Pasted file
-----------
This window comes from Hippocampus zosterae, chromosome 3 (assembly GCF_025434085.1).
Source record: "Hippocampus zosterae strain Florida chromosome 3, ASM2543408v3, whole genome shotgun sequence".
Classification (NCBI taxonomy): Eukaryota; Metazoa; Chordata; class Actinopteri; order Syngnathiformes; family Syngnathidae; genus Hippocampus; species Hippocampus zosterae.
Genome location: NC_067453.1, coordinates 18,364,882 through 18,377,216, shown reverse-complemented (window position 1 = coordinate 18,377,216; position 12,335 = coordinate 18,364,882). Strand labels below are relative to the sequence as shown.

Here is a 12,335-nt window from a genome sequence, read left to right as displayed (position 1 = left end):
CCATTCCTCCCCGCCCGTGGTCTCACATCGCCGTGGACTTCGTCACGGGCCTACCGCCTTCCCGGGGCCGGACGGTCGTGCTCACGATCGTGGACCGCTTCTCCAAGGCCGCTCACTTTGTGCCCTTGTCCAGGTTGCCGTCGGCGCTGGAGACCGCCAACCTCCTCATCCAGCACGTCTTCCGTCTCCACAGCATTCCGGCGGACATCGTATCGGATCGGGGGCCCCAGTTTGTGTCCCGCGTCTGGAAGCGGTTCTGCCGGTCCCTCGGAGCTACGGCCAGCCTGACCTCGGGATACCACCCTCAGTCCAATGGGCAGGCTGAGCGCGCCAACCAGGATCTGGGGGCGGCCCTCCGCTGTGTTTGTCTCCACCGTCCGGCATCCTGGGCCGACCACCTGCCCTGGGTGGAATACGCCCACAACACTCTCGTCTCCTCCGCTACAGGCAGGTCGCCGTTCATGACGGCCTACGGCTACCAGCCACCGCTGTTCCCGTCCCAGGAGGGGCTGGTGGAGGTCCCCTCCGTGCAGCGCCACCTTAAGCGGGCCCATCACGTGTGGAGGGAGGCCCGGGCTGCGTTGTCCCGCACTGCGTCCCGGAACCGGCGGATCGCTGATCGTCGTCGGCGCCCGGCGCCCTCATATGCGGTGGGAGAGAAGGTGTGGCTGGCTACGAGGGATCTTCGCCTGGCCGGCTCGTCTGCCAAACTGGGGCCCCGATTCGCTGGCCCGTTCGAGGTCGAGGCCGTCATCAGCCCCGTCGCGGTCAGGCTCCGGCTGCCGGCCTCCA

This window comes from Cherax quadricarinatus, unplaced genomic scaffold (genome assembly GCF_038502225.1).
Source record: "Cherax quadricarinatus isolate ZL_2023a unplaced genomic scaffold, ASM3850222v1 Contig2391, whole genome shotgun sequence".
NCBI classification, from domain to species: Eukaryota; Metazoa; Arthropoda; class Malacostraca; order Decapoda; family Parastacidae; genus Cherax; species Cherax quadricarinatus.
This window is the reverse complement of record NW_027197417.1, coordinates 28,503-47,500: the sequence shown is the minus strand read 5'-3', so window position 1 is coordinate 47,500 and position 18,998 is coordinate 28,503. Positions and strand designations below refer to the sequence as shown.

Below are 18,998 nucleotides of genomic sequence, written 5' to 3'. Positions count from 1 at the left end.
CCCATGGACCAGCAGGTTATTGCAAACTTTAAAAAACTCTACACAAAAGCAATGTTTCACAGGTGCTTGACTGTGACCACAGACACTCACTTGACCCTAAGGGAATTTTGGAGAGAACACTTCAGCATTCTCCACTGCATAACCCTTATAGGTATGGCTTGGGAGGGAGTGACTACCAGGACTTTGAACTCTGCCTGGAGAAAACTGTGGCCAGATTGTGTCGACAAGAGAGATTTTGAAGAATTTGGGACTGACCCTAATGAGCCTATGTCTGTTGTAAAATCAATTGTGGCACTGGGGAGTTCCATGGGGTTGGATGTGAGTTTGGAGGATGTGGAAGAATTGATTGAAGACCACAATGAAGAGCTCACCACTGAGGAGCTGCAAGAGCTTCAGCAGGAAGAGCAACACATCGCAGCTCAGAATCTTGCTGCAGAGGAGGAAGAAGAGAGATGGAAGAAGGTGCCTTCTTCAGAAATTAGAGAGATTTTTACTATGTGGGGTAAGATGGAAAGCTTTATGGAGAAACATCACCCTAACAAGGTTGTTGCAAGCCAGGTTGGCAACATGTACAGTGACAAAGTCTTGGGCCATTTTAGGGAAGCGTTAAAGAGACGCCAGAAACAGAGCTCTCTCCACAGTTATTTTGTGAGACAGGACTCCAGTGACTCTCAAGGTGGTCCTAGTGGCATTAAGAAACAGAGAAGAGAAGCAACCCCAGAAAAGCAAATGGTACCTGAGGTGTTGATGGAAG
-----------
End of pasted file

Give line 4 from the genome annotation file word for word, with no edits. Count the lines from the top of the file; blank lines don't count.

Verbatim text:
Genome location: NC_067453.1, coordinates 18,364,882 through 18,377,216, shown reverse-complemented (window position 1 = coordinate 18,377,216; position 12,335 = coordinate 18,364,882). Strand labels below are relative to the sequence as shown.